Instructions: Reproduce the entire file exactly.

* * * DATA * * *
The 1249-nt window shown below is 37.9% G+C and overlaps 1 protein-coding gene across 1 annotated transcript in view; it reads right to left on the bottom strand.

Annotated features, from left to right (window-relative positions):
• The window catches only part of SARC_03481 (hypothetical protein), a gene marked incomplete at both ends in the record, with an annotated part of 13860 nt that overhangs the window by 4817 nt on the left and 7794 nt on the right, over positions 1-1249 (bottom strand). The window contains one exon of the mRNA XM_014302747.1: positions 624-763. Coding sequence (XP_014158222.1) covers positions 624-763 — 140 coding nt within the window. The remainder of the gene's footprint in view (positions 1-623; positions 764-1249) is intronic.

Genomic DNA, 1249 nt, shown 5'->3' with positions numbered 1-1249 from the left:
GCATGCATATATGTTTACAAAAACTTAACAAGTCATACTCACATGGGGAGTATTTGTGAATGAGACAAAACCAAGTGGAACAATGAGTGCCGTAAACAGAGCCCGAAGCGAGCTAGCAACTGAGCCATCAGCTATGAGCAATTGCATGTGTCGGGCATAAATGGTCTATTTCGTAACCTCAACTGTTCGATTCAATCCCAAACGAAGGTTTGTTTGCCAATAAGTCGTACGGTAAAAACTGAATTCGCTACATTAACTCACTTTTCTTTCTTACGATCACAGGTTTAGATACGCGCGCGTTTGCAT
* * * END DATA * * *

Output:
The 1249-nt window shown below is 37.9% G+C and overlaps 1 protein-coding gene across 1 annotated transcript in view; it reads right to left on the bottom strand.

Annotated features, from left to right (window-relative positions):
• The window catches only part of SARC_03481 (hypothetical protein), a gene marked incomplete at both ends in the record, with an annotated part of 13860 nt that overhangs the window by 4817 nt on the left and 7794 nt on the right, over positions 1-1249 (bottom strand). The window contains one exon of the mRNA XM_014302747.1: positions 624-763. Coding sequence (XP_014158222.1) covers positions 624-763 — 140 coding nt within the window. The remainder of the gene's footprint in view (positions 1-623; positions 764-1249) is intronic.

Genomic DNA, 1249 nt, shown 5'->3' with positions numbered 1-1249 from the left:
GCATGCATATATGTTTACAAAAACTTAACAAGTCATACTCACATGGGGAGTATTTGTGAATGAGACAAAACCAAGTGGAACAATGAGTGCCGTAAACAGAGCCCGAAGCGAGCTAGCAACTGAGCCATCAGCTATGAGCAATTGCATGTGTCGGGCATAAATGGTCTATTTCGTAACCTCAACTGTTCGATTCAATCCCAAACGAAGGTTTGTTTGCCAATAAGTCGTACGGTAAAAACTGAATTCGCTACATTAACTCACTTTTCTTTCTTACGATCACAGGTTTAGATACGCGCGCGTTTGCAT